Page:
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I lived in Astoria for a year. Whenever I left Manhattan heading home to Astoria, I always kept in mind the N/Q has an expiration time—midnight.
Since I’m really unfamiliar with buses, the N/Q was my only option -- but an unreliable one at that.
Late at night the Q would stop running past the last stop in Manhattan, 57th and 7th, while the N would run in its place. They say it comes every 20 minutes, but that 20 minutes feels like a lifetime—especially at 3 AM on a Friday night.
I remember several occasions when that “20 minutes” was actually more like 40 or 45 minutes. Every once in a while, the N/Q doesn’t even go to Queens to service the trains.
Then, I would have to take the 7 to Queensboro Plaza to catch an N train that would be just running back and forth just in Queens or a shuttle bus instead. It was a nightmare.
Sure, I could’ve hung out more in Astoria, but have you ever gone out in Astoria? The nightlife is limited to two options: the biergartens (which are, admittedly, great and one was close to me) or the bass-pumping clubs where the men’s shirts are a little too tight and you can smell the steroids a mile away.
If I was in the mood for something a
little in between, Astoria didn’t give me that option.
If I chose to stay out after class with my friends, the Q midnight deadline loomed over me the same way I imagine Cinderella thought about her carriage. It was either go home early or dread taking the 7 to the Queensborough stop then switching back to the N/Q, which meant that I had to go from Manhattan to a different part of Queens and then back to Astoria.
During the day, the N/Q wasn’t so bad. Well, I imagine it wouldn’t be bad, if you didn’t have to commute an hour and 10 minutes each way to TriBeCa, where I go to New York Law School.
That train has its perks, though, like its close proximity to the taco trucks (they were just one stop away from me). I would get off on 30th Ave and 31st St., get some cheap and delicious tacos, and walk back to my apartment on Steinway between Ditmars and 30th Ave.
The taco trucks weren’t the only good food option. Steinway felt like a small-town with lots of ethnic food or if I felt homesick for Long Island, jumbo, all-service, big-menu restaurants like The Grand Café line 30th Ave.
If you like space -- you know, square footage -- Astoria should be your first option. I shared a three-bedroom apartment, which was more like an entire floor, with a friend and a friend of a friend.
We never used our giant kitchen, which was so well ventilated that we turned it into our personal smoking room.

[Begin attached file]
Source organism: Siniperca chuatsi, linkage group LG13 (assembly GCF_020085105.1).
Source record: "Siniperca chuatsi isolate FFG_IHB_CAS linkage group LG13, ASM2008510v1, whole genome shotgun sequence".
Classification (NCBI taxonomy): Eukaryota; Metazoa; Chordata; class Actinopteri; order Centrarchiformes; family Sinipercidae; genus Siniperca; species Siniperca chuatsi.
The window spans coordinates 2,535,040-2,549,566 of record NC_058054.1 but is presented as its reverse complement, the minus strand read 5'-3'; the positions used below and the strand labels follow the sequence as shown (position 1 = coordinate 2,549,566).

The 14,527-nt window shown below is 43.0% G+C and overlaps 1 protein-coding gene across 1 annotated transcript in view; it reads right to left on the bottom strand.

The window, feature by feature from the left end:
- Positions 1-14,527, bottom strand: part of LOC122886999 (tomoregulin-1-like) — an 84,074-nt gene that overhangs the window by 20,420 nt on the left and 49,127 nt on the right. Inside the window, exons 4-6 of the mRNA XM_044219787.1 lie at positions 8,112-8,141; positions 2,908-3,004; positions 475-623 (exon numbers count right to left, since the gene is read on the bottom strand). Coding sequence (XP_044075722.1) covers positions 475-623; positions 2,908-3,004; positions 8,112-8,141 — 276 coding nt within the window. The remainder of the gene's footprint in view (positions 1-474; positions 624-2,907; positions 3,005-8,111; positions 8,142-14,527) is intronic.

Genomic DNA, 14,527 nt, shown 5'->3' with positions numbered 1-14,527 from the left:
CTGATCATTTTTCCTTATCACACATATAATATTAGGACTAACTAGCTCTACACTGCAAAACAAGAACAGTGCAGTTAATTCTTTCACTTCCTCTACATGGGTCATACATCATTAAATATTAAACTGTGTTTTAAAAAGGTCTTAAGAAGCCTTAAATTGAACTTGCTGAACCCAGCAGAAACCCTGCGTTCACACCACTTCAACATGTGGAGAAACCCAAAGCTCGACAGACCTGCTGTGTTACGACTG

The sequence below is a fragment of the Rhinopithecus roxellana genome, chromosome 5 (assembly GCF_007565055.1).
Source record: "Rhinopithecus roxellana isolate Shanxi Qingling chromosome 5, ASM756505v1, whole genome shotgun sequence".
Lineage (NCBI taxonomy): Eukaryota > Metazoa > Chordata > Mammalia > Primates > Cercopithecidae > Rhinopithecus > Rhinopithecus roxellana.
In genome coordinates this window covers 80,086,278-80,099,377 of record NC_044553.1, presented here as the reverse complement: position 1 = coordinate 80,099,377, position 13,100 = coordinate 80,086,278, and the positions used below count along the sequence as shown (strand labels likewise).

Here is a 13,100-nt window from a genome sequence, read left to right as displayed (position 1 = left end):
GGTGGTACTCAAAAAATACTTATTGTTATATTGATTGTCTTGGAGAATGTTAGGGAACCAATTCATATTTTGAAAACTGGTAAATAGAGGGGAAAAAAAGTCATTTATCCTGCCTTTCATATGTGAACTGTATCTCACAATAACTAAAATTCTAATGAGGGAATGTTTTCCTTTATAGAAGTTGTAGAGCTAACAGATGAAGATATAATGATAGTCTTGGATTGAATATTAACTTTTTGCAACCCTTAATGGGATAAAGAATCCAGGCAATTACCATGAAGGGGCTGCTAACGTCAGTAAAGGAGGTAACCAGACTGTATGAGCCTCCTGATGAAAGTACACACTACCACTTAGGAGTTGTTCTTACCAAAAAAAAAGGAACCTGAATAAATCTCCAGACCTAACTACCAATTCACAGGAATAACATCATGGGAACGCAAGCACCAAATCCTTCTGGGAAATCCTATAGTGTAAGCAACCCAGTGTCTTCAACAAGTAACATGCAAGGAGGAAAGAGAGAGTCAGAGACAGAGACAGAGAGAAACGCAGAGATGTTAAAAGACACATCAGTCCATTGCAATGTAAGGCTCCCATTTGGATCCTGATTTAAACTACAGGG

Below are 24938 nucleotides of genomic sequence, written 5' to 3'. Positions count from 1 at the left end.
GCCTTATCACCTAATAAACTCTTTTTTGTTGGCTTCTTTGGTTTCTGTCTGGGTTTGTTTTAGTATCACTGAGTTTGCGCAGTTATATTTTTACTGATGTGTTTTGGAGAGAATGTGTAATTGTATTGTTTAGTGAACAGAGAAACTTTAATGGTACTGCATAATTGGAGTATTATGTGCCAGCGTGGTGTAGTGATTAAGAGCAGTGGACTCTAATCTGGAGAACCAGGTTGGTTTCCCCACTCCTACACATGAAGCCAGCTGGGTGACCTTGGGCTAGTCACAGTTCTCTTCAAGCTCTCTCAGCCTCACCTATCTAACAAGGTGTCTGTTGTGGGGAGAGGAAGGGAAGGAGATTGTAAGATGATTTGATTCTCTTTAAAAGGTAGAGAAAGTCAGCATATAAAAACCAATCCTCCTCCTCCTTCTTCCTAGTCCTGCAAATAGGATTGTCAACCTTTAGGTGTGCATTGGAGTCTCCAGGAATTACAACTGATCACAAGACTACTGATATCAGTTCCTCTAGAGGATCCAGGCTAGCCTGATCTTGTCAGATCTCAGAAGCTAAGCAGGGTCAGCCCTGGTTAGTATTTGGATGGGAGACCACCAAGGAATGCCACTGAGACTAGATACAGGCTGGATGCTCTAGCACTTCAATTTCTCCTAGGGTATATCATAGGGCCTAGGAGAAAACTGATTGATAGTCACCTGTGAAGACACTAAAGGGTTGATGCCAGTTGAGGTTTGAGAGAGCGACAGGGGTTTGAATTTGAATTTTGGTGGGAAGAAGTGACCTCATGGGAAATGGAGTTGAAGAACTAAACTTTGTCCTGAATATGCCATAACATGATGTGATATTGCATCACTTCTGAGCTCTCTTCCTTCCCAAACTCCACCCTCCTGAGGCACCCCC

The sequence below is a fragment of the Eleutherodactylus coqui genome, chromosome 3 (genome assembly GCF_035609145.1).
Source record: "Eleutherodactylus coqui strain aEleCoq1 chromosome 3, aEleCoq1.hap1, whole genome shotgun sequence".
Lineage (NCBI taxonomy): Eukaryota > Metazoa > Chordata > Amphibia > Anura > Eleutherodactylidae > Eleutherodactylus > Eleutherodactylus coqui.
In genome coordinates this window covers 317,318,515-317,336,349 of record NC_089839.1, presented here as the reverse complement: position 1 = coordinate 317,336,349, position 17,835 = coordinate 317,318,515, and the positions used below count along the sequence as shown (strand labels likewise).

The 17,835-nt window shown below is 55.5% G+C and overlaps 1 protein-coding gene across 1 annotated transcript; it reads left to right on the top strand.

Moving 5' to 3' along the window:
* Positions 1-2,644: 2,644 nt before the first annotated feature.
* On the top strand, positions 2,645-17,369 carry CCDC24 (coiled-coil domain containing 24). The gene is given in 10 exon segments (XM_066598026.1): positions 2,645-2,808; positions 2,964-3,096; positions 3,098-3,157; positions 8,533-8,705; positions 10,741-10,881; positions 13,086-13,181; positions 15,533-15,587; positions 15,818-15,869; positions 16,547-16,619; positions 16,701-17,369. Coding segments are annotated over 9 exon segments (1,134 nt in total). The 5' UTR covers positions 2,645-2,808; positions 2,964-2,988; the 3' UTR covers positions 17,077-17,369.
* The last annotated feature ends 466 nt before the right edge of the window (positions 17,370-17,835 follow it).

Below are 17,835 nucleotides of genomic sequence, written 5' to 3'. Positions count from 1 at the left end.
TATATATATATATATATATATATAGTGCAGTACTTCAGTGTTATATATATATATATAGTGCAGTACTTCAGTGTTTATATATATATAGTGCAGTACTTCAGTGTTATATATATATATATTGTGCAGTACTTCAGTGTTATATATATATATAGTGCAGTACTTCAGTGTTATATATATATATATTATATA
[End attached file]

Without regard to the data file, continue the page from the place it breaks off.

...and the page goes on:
When our lease was up, a friend from law school asked me to move in with him in a two-bedroom on Avenue C and 12th. In Alphabet City, you’re lucky to get a full-size fridge. I quickly realized I had lived in a kingdom.
The space is a small tradeoff,
especially for a guy who is notoriously bad at picking places to eat. In
Alphabet City, you can just point to a restaurant and it’s likely that it’ll be
a good option.
I can walk to well-known places, like Crif Dogs or Artichoke, which are within walking distance, and it’s easy to discover someplace new.
The Alphabet City Beer Co., which is on Ave. C between 6th and 7th, is a beer geek’s Wal-Mart. If you walk all the way to the back, you’ll discover a dungeon-like sitting area with a communal table or over-sized chairs if you’re not into sitting next to random people.
Finnerty’s on 13th and 2nd Ave is a great bar. It’s a San Francisco sports bar, but I suppose no one likes San Francisco, so I usually get the bar to myself.
When I’m in the mood for a good crowd, I head over to No Malice Palace on 3rd and Avenue B. To be honest, they play mostly ’90s hip-hop, and the dance floor is usually too crowded to dance, but it’s a great place to end the night. Who doesn’t want to listen to “The Thong Song” every once in a while? It’s what we (or at least I) grew up with.
I’m close to every train line now and the M14 helped end my bus phobiaf (maybe it's because the L train is way too stuffed with hipsters or because the bus stops RIGHT on front of my apartment. If I’m running late, I’m only a $15 cab ride away from TriBeCa.
Back in Astoria, I took a cab twice. The first time, it cost me $35. The second time, it cost me two and a half hours, because the cab driver heard me wrong and drove me to 185th and Broadway instead of 185 Broadway. I didn’t realize until I was headed toward Yankee Stadium where I hopped onto a train downtown. It’s nice to put those days to an end.